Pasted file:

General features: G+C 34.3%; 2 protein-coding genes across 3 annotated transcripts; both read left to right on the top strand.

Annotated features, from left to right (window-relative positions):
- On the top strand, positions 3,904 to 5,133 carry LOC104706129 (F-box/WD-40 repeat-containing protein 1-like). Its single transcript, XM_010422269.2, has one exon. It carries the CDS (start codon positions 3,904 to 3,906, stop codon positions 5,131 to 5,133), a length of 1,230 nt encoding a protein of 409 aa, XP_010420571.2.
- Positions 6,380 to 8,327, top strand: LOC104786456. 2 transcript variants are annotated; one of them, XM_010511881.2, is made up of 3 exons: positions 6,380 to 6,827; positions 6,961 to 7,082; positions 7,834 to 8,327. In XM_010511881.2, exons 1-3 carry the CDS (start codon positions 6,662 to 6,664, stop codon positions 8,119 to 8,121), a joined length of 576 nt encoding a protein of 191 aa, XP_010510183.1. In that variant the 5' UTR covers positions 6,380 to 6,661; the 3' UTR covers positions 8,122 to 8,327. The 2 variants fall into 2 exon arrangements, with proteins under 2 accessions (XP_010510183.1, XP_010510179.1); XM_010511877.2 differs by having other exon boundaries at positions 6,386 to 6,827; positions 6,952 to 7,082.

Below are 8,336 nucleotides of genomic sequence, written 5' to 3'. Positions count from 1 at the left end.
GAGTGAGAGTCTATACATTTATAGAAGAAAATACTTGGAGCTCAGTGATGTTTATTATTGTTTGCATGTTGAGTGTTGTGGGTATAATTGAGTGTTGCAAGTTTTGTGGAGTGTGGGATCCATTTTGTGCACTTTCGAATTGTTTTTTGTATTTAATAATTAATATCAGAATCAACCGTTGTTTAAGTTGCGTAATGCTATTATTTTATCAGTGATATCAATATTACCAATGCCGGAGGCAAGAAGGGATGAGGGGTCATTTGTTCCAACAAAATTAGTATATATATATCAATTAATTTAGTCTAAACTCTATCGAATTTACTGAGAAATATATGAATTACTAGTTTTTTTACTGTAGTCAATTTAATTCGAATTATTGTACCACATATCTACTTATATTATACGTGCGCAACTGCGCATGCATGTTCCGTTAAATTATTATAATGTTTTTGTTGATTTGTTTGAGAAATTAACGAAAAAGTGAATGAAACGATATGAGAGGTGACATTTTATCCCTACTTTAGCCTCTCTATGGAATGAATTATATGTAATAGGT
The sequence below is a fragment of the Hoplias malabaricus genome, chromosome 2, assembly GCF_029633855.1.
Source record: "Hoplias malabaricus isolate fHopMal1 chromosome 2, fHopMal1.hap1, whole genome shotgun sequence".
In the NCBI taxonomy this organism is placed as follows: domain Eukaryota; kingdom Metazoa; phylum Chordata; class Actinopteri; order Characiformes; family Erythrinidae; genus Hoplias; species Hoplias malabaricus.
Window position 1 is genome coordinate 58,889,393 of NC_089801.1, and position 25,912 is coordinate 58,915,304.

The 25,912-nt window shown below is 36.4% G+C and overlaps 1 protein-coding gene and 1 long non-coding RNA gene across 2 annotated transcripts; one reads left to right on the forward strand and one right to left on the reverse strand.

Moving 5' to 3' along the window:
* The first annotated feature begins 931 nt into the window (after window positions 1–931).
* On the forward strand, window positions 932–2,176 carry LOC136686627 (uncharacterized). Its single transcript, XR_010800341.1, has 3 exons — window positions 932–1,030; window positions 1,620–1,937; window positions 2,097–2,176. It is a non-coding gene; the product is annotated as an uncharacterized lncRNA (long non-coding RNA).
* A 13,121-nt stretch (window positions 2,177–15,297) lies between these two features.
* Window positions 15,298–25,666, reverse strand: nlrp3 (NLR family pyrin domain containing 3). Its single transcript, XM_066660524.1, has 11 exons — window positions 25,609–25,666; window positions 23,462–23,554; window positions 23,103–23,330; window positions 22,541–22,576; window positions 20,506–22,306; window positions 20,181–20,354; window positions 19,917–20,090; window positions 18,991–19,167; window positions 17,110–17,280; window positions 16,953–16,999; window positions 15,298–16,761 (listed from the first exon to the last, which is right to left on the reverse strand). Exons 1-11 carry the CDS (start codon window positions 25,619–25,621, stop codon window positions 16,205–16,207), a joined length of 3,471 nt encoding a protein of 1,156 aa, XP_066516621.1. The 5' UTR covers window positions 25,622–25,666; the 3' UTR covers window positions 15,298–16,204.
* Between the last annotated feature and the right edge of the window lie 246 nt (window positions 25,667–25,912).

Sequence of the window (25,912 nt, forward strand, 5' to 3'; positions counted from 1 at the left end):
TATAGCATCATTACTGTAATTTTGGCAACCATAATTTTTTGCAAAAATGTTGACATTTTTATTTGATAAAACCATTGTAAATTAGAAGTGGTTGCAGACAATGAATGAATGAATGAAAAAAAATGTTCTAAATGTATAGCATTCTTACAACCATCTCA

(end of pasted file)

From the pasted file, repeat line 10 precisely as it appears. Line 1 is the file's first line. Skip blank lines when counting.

Window position 1 is genome coordinate 58,889,393 of NC_089801.1, and position 25,912 is coordinate 58,915,304.